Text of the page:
This principle is based on the belief of living in harmony and it determines the daily rituals – 1. Among people, 2. With nature and 3. With God.
Om is the most important sound in Balinese Hinduism, every mantra and every payer starts with it. It is a custom to pray three times per day: at 6am, 12pm and 6pm.
Pura is a Balinese Hindu temple, it originates from the word pur which means city or walled city. These have been designed as open space places of worship surrounded by walls. There are two types of gates in Balinese architecture, the split gate known as the candi bentar and the roofed tower gate – paduraksa or kori agung ( commonly found in classical Hindu-Buddhist period). The first is usually found at the entrances of the temple and the later two are located in the middle and the holiest place of the pura (temple).
As a Visitor what you should know when visiting the best Bali temples
- You must dress respectfully, meaning long dresses or skirts and covered shoulders for women (if it is an active temple). A sarong is given at the entrance of the temple. It should be worn by men too, even if you are wearing long trousers.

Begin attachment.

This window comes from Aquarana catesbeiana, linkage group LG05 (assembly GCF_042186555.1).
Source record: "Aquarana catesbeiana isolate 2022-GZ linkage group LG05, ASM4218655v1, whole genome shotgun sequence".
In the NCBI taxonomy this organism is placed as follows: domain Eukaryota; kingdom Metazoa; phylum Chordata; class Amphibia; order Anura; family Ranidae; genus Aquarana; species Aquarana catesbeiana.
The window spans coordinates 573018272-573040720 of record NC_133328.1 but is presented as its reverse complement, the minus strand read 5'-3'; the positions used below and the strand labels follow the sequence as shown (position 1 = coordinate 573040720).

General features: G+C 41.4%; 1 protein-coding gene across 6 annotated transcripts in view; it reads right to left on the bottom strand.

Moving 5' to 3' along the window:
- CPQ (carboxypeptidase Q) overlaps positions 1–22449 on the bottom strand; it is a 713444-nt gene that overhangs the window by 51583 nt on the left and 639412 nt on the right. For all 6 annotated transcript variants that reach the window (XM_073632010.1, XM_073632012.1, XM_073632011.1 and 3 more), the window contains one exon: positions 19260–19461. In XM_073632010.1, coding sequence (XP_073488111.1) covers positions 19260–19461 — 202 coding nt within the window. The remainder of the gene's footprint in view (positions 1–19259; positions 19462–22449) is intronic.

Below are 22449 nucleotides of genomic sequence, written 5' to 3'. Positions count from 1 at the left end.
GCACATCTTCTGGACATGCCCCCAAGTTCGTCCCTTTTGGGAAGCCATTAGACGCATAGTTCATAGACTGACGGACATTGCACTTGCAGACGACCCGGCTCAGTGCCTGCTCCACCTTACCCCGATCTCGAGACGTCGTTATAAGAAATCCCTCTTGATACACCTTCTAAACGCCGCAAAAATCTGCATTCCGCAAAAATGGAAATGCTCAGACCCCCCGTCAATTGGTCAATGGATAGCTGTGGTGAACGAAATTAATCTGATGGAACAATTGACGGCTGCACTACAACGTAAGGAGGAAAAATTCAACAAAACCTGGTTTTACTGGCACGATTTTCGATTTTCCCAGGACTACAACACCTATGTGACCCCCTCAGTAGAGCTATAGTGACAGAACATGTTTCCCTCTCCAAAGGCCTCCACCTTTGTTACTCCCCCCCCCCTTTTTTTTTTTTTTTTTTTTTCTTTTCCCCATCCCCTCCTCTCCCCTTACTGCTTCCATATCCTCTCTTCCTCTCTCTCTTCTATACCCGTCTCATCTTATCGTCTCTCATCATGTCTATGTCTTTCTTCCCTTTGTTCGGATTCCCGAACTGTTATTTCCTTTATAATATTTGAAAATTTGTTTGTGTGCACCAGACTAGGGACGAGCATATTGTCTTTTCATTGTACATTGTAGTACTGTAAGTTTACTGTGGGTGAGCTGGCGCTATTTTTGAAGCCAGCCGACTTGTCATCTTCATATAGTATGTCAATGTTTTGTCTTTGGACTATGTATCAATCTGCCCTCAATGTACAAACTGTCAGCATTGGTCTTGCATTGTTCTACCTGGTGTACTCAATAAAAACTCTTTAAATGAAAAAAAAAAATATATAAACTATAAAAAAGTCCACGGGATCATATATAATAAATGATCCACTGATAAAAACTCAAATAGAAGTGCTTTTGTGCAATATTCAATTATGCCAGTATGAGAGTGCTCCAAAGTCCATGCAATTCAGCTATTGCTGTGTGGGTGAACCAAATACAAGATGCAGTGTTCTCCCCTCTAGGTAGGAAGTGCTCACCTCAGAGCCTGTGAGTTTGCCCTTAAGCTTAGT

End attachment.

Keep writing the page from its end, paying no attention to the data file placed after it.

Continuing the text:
- There is an entrance fee to visit each temple. Entry price varies but is usually approximately Euro 3 +/-. Have cash on you, although many places in Bali accept credit cards, you will need cash to buy your entry ticket. If you are driving you will also need to pay for the car parking.
- Women who are menstruating are not allowed to enter any temple in Bali or participate in ritual activities because menstrual blood is considered “dirty” and will cause the temple to become impure.
Pura Tirta Empul
This is one of the most beautiful temples in Bali and the busiest one too. Pura Tirta Empul, meaning water gushing from the earth is Bali’s sacred water temple famed for its several holy springs that have said to be created by the God Indra. Its blessed waters are known for their unique powers to purify those who bathe here.
Pura Tirta Empul tops the list of the five most holy temples in Bali and is regarded as one of the holiest water sources in Bali. The temple dates back to 926 A.D and is an active temple which is considered a sacred worship place for the locals.